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Despite Opposition, Figure in King Case Hired for Police Job : Law enforcement: Council approves appointment of Timothy E. Wind to the civilian position of community service officer in Culver City.


One resident condemned it as "a slap in the city's face." Another called it "shoddy." But despite visceral opposition, Culver City this week hired Timothy E. Wind, a former defendant in the Rodney G. King case, as a community service officer on its police force.

City Council members late Monday unanimously endorsed the Aug. 23 decision by Police Chief Ted Cooke to appoint Wind to the civilian post, pointing out that Wind was acquitted in the King beating and arguing that the judicial system should not be second-guessed.

About a dozen people in the audience expressed support for Wind, while two dozen others cheered loudly at the suggestion by one of their speakers that Wind be fired immediately.

"Judge Tim Wind for the job he does for Culver City," said one Wind supporter, Theodore Smith III, a Culver City resident and deputy Los Angeles city attorney. "If he fails, then fire him."

From his wheelchair, Morris Dodd said he has gathered more than 100 signatures on a petition favoring Wind.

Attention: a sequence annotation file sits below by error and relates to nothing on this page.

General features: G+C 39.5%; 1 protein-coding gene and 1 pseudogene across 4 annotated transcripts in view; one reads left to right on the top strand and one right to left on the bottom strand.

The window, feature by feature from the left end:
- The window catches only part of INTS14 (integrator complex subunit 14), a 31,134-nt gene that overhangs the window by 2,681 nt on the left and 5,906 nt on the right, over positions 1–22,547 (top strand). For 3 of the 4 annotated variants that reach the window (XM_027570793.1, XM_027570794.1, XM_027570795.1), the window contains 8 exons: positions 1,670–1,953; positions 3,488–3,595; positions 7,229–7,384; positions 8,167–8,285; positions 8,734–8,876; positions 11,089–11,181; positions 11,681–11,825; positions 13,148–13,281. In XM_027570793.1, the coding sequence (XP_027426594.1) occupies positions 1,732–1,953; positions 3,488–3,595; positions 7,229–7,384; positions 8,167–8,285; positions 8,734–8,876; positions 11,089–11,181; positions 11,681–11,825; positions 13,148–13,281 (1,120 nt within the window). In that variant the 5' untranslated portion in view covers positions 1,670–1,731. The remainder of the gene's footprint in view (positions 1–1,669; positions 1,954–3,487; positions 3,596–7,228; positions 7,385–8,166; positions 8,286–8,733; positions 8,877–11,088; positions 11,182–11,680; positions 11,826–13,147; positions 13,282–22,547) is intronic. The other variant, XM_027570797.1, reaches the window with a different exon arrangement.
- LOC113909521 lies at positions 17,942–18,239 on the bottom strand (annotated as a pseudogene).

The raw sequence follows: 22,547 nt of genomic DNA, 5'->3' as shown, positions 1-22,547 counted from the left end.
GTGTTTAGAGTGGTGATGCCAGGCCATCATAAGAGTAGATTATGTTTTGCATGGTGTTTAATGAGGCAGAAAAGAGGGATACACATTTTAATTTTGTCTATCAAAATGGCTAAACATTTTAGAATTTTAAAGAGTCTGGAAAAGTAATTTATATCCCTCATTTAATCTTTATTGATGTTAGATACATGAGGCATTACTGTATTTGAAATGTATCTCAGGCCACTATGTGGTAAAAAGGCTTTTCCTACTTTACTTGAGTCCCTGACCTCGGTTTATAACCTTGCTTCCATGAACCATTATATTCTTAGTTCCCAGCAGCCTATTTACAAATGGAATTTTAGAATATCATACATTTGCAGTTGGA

"If he was protecting my life, I'd feel very comfortable," Dodd said.

On the other side, resident David Hauptman complained that Wind's hiring was a blow to the notion of "respect of all groups in this city."

Wind, 34, was a rookie officer at the time of the King beating in 1991. The Los Angeles Police Department fired him, finding that he unnecessarily struck King with a baton. He was acquitted of criminal charges in two trials and cleared of wrongdoing in King's civil lawsuit.

The Culver City Council voted unanimously to support Cooke's decision to appoint Wind, with some members complaining that a routine hiring decision had been turned into a political issue.

"What I hear is that you want to be the judge and the jury--well it's too late," Councilman Mike Balkman said to opponents at Monday's meeting.

City officials released a statement last week that described Wind's $9.52-per-hour position as a clerical job performed at a desk.

However, the full description of a community service officer's duties shows that Wind could have substantial contact with the public. The job includes crowd control and security checks for parks, schools and neighborhoods, issuing subpoenas and investigating minor incidents. The job description also states that community service officers must be able to deal tactfully and effectively with people, and to analyze problems and find solutions.

Many community service officers have gone on to positions on Culver City's armed and sworn police force, a point that opponents of Wind's hiring raised Monday.

"I suggest that Mr. Wind pursue a job that suits his personality more," said Culver City resident Margaret Lindgren, a member of the Committee to Remove Timothy Wind.

The opposition probably will now pursue the creation of a civilian review board to oversee decisions made by the Police Department, one leader said.

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